Thursday, January 13, 2011

You're yelling so loud, I can't hear what you're saying...

In the last several days, there have been a lot of outcries from both left and right about the Tucson shooting. Unfortunately, I'm not sure if anyone is listening. Instead, both sides are shouting as loud as they can, trying to drown out the other party. In the end, no one wins and we all become a little more deaf.

In his speech, President Obama suggested that we should talk to each other in a manner "that heals, not in a way that wounds." Like many times before, I agree with the President. I hope he means what he says and (more importantly) I hope that he does what he says. He is our leader and he needs to lead. This means that in political speeches, he needs to stop lashing out at those that disagree with him. I saw a list of things he'd said about his opposition and I won't repeat it here. But my point is, if he wants things to change, he should lead.

We also need to find a way to listen to others when we disagree. For too long, that hasn't been the case (on both sides). Instead, we push the ideas completely aside and ignore the message. If a person is in favor of abortion, shouldn't we try to understand why? If a person is opposed, shouldn't we listen, instead of just saying they must be a religious fanatic? (and yes, I chose a very divisive topic to make my point).

And most of all, shouldn't we listen even when the other party is yelling?

A couple of examples come to mind. A year ago, I posted about Pat Robertson and his opinions on Haiti. Seems Robertson said some things (as usual) that folks didn't like. His real message included a call for help and prayer for the Haitians. Now who could disagree with that? Another example is the so-called Westboro Church. They protest at funerals. Yet when you listen or read some of the details of what they say, they aren't much different than those in mainstream churches. The MANNER in which they say it and the TIMING are all designed to inflame -- and they do that quite well.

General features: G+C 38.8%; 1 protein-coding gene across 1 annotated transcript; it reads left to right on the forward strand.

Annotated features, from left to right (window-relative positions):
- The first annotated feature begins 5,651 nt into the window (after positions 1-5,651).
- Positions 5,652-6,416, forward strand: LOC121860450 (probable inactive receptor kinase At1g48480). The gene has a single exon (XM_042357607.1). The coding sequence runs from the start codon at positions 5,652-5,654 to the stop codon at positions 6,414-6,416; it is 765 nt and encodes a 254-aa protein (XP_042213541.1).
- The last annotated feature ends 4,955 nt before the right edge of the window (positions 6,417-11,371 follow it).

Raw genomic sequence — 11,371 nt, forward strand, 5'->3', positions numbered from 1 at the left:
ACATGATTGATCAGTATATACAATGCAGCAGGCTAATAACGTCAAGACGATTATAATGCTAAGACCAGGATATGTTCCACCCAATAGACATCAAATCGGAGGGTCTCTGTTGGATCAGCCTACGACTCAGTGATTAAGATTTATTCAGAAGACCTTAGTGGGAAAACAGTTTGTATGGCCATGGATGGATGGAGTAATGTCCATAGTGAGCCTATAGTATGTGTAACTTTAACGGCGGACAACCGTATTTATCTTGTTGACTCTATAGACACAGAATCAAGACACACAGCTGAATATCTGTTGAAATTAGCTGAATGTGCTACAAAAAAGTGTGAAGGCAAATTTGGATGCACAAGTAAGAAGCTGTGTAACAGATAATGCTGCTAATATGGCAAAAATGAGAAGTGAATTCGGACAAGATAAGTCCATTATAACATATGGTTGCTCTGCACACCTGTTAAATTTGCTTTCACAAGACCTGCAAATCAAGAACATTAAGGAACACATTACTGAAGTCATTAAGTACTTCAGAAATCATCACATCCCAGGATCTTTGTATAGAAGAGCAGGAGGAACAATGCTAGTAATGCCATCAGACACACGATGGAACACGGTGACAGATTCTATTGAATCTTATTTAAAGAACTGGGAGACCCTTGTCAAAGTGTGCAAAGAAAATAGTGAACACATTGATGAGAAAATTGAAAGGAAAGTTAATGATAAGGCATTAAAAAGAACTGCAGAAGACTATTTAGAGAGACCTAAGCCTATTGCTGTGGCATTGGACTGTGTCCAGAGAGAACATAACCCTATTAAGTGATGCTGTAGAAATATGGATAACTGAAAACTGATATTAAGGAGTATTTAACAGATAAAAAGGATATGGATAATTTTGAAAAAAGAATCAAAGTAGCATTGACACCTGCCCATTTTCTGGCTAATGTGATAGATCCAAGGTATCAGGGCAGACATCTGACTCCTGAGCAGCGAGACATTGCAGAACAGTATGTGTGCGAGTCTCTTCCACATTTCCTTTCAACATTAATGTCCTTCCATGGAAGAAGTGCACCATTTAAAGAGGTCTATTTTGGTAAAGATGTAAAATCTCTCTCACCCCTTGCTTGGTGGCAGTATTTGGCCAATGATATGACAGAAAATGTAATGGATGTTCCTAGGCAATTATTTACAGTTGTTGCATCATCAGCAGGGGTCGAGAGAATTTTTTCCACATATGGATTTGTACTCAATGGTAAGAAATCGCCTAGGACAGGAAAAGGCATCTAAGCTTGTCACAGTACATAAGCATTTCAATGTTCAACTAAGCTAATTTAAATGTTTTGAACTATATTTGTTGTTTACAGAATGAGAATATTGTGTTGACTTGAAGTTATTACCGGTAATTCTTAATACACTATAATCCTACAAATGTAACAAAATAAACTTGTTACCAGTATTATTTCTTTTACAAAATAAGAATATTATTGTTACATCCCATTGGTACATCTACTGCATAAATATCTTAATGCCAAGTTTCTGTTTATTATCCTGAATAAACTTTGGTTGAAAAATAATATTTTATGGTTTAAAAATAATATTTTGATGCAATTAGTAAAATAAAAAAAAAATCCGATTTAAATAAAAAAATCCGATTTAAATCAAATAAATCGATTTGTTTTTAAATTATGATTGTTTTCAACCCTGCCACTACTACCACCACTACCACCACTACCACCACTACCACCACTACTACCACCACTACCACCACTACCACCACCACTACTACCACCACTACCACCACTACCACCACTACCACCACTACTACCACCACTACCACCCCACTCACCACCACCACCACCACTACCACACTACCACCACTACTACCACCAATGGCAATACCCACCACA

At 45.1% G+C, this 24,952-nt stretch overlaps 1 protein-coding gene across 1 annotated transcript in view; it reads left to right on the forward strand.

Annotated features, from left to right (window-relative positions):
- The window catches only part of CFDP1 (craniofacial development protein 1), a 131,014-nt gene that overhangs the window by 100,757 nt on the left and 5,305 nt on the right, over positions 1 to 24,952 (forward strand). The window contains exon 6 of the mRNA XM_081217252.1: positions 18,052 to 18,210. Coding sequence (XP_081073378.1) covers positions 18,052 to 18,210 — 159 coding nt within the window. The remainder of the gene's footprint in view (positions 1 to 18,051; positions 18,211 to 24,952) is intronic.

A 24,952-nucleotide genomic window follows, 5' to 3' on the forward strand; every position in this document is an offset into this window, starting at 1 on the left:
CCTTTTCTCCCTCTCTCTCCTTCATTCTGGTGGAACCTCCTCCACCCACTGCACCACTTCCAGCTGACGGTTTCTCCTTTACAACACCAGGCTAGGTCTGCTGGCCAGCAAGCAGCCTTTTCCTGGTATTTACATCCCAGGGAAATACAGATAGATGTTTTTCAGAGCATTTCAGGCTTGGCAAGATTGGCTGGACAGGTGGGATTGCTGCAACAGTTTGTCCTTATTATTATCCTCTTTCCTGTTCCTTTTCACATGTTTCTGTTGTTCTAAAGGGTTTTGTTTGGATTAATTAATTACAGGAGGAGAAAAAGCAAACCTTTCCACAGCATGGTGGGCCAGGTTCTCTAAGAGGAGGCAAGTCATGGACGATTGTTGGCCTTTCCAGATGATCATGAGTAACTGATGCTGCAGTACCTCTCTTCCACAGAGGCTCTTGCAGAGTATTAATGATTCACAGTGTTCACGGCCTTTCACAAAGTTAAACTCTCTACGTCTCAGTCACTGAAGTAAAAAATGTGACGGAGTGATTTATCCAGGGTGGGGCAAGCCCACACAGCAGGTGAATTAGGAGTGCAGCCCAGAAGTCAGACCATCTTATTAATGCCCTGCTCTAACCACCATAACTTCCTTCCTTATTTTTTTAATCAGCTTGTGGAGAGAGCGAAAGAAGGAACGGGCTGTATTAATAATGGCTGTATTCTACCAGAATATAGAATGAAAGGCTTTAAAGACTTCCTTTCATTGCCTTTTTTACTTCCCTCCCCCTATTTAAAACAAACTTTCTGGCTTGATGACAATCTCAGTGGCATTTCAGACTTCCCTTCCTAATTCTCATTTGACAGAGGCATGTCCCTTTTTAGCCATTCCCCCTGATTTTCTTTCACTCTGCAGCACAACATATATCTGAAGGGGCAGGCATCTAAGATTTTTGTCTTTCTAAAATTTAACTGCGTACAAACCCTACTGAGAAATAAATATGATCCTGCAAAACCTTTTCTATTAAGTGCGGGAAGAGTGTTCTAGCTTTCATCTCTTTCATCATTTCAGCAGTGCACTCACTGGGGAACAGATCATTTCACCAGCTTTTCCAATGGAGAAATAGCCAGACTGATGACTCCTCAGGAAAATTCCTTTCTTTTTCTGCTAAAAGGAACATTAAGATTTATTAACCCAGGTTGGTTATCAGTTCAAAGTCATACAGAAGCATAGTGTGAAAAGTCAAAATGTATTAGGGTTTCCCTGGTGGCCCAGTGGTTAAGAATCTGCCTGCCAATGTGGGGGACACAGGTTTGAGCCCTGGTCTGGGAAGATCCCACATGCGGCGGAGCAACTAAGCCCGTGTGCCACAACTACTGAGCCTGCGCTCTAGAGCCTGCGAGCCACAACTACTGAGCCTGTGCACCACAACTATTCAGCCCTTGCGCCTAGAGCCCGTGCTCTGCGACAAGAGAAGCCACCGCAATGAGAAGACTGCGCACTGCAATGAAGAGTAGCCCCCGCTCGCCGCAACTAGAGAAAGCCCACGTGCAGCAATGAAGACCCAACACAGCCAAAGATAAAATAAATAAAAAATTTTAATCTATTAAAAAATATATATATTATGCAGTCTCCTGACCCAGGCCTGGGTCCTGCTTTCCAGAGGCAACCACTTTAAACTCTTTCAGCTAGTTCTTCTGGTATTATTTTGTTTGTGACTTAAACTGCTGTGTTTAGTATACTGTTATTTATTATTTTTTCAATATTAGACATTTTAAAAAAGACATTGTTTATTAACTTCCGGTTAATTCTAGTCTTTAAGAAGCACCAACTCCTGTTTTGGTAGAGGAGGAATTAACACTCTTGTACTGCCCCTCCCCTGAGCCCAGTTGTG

Both of these are extreme examples of how the yelling overpowers what is being said. So are these people at fault or are the people complaining about them? Both. If it weren't for all the complaints, the people would (eventually) go away. In a free society, there will be those who speak out in an inflammatory manner. All we can do is ignore them and hope for some real leadership.

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